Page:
What is interesting is the varied way in which the twelve of us approached the issue.
Four scholars were "for" public schools, all focusing to one extent or another on two key arguments: first, that the preponderance of research showed minimal advantage to private schools once you took into consideration mediating variables such as types of schooling and families' socioeconomic status; and second, that public schools fundamentally a "public good" and thus "the great equalizer" in our society.
Three scholars, alternatively, were "for" private schools. While they each offered specific research and examples to substantiate private schools, their fundamental argument focused on the notion of choice and that private schools undercut the bureaucracy and monopoly of the dominant and thus unequal public school system. This type of argument - let's call it education as a private good - is in direct contradistinction to the public good argument. It suggest that creating a seemingly singular public good undermines lots of other issues - such as religious freedom - and thus is not truly good for the many different "publics" out there.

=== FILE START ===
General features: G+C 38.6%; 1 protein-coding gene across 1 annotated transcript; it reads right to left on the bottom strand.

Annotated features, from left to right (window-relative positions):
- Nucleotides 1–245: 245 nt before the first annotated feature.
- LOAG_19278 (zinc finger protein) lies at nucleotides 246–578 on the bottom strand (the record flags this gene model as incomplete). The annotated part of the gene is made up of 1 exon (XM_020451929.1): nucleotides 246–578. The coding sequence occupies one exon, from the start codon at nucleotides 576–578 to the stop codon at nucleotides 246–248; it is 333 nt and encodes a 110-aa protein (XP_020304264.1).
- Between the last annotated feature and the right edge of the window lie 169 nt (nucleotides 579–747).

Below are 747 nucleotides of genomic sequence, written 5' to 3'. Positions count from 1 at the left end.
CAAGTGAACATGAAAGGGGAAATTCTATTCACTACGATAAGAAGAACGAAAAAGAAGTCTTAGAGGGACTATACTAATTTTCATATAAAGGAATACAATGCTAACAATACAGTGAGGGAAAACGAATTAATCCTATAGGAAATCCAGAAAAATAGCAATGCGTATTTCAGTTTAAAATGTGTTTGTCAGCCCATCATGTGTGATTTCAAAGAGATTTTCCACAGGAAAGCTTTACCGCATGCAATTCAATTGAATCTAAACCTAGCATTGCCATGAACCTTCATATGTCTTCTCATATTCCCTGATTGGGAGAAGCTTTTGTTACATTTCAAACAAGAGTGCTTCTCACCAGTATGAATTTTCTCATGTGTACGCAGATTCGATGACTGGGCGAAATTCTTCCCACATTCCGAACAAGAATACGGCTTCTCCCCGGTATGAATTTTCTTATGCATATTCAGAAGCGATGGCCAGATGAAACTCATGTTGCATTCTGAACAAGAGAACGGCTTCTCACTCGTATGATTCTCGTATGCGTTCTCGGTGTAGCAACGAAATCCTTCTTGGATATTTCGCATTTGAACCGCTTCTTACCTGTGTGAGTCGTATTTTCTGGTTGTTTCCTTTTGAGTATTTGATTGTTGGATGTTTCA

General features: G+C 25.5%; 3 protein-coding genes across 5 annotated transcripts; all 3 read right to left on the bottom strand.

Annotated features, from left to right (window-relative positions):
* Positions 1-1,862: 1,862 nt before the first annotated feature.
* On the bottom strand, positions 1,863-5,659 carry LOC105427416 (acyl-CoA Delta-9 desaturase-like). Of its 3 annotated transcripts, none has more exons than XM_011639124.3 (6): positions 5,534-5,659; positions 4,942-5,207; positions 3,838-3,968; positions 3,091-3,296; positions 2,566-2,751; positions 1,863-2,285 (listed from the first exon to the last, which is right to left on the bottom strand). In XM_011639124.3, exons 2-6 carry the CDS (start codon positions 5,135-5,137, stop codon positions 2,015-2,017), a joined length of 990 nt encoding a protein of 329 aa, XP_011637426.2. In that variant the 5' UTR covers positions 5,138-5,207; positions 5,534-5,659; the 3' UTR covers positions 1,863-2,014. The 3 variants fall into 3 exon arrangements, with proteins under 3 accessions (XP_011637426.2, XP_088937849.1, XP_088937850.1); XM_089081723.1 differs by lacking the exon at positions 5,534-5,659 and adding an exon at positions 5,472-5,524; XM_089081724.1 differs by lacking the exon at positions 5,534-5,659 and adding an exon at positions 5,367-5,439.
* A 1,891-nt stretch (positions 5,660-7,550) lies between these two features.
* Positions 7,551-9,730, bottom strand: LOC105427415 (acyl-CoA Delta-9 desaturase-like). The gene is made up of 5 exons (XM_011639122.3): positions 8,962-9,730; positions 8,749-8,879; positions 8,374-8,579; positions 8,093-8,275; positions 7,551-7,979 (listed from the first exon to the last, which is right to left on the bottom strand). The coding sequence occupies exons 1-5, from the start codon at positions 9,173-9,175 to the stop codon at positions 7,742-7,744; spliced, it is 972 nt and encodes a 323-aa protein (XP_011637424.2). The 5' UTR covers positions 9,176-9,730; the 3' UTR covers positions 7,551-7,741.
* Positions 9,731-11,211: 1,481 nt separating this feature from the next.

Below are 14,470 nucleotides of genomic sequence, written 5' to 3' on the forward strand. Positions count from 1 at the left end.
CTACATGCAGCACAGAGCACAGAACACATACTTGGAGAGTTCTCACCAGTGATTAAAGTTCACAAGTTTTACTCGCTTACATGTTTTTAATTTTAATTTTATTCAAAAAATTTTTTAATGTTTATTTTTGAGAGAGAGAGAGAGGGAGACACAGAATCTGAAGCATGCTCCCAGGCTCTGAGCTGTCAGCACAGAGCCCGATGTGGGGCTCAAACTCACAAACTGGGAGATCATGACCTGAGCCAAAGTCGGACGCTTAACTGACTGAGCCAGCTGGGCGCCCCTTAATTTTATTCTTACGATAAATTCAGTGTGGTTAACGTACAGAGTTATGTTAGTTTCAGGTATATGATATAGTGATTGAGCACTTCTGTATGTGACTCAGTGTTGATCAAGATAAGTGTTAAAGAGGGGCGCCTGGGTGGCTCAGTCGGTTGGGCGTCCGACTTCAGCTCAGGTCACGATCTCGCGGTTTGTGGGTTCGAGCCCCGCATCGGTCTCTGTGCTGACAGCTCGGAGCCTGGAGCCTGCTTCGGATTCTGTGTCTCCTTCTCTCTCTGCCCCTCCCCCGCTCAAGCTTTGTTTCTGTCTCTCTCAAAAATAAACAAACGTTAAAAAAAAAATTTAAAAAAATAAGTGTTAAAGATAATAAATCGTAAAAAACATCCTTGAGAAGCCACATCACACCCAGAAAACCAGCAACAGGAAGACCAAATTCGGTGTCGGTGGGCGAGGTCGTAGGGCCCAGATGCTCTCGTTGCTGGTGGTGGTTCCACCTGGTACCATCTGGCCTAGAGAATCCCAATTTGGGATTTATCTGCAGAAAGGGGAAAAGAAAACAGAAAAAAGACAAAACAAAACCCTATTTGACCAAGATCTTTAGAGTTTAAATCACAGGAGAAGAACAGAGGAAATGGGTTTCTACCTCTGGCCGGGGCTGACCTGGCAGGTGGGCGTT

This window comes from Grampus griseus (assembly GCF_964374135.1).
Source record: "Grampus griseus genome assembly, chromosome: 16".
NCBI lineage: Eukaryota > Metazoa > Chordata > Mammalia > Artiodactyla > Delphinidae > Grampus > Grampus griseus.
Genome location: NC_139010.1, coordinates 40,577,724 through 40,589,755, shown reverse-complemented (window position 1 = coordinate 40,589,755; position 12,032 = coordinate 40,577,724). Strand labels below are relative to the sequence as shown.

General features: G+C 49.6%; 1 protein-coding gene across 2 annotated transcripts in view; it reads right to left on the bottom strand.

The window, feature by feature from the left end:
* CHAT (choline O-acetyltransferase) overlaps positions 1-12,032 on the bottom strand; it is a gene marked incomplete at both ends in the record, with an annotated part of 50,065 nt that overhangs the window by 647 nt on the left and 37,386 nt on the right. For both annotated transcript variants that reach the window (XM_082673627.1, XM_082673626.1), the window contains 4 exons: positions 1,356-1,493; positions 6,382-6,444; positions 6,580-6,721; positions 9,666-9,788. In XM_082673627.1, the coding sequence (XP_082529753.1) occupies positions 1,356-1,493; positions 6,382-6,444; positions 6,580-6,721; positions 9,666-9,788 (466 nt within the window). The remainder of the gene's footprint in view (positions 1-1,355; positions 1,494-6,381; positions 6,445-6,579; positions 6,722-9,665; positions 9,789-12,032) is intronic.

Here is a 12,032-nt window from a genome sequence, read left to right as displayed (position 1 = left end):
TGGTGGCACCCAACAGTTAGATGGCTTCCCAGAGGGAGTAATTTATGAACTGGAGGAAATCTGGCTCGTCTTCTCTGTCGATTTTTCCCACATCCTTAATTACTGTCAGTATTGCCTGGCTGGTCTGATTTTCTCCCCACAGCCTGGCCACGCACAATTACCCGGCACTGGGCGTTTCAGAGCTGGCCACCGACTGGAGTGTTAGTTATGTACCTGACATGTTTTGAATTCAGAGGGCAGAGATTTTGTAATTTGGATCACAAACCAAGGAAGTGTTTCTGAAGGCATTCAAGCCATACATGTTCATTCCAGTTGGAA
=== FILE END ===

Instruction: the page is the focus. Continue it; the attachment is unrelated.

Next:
Finally, four scholars, including me, more or less said that neither side of the debate was the right one to be on. In different ways we focused on the fact that the debate of "public versus private schools" is actually a debate about choice for individuals and thus about fairness for our society. (One other scholar declared the entire system broken and suggested that we in essence just have to start over.)
Schooling can thus be viewed as both a mirror and a prism by which we understand and interpret our most basic and critical values. And it is here where it becomes ever clearer that the debates we have are usually conversations that sail past each other as we are, in effect, arguing about different things with differing assumptions of what is most valued. It is both a fascinating and deeply frustrating process.